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Projects

Lion House Roars Back

Project: Astor Court and Lion House, Bronx Zoo, New York, NY

Architect: FXFOWLE, New York, NY

Restoration Consultant: Building Conservation Associates, New York, NY

General Contractors: Hill International, New York; FGI Corp., Bronx, NY

By Eve M. Kahn

The Bronx Zoo's image in the public mind now is largely primeval. Visitors best remember glimpsing exotic herds and flocks nestled into simulated savannahs, Himalayan plateaus or rainforests – any architecture onsite pales by comparison. But one of the city's most cohesive Beaux-Arts complexes, on par with Columbia University's campus, lies little known at the heart of the zoo's 265 acres. Called Astor Court, the Neoclassical ensemble contains half a dozen circa-1900 structures plus balustrades, boxwood beds, grottoes and a sea-lion pool. The master plan and most of the buildings were designed by Heins & La Farge, a firm best known for colorfully tiled subway stations. The court's façades are a study in varied peachy-orange shades of Roman brick and stone or terra-cotta animals. The species portrayed – including reptiles, monkeys, pachyderms and big cats – once lived in cages along the court, and millions of visitors annually strolled the balustraded paths.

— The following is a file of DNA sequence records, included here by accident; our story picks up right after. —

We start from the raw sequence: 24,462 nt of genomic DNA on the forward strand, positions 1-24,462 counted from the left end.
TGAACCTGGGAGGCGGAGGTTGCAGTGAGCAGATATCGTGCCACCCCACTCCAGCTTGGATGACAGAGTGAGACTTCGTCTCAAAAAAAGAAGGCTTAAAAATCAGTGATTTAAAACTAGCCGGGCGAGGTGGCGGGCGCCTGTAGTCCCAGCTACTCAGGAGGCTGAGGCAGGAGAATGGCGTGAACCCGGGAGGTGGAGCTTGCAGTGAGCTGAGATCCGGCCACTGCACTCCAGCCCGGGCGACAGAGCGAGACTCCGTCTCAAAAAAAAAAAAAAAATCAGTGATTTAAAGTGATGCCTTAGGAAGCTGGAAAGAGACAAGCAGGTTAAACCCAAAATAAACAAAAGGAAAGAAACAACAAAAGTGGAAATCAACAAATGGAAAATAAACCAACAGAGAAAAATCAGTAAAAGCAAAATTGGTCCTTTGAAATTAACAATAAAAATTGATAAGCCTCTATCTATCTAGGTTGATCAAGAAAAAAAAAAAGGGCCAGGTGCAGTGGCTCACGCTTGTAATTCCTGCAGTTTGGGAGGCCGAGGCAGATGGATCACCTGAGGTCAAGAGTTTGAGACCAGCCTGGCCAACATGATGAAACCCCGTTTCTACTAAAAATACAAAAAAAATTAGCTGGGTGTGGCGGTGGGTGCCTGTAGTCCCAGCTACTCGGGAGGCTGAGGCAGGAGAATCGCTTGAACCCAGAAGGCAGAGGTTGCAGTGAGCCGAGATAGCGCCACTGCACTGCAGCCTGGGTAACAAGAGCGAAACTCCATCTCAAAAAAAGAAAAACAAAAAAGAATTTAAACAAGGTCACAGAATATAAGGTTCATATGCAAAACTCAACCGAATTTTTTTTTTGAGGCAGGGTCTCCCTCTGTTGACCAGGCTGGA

By the 1980s, the wildlife had been moved to roomier habitats elsewhere, and offices took over much of Astor Court. Its most ornate landmark, the Lion House, lay fallow while the Wildlife Conservation Society (WCS), which is headquartered at the zoo, runs four other zoological parks in town and employs thousands of naturalists worldwide, pondered reuse options.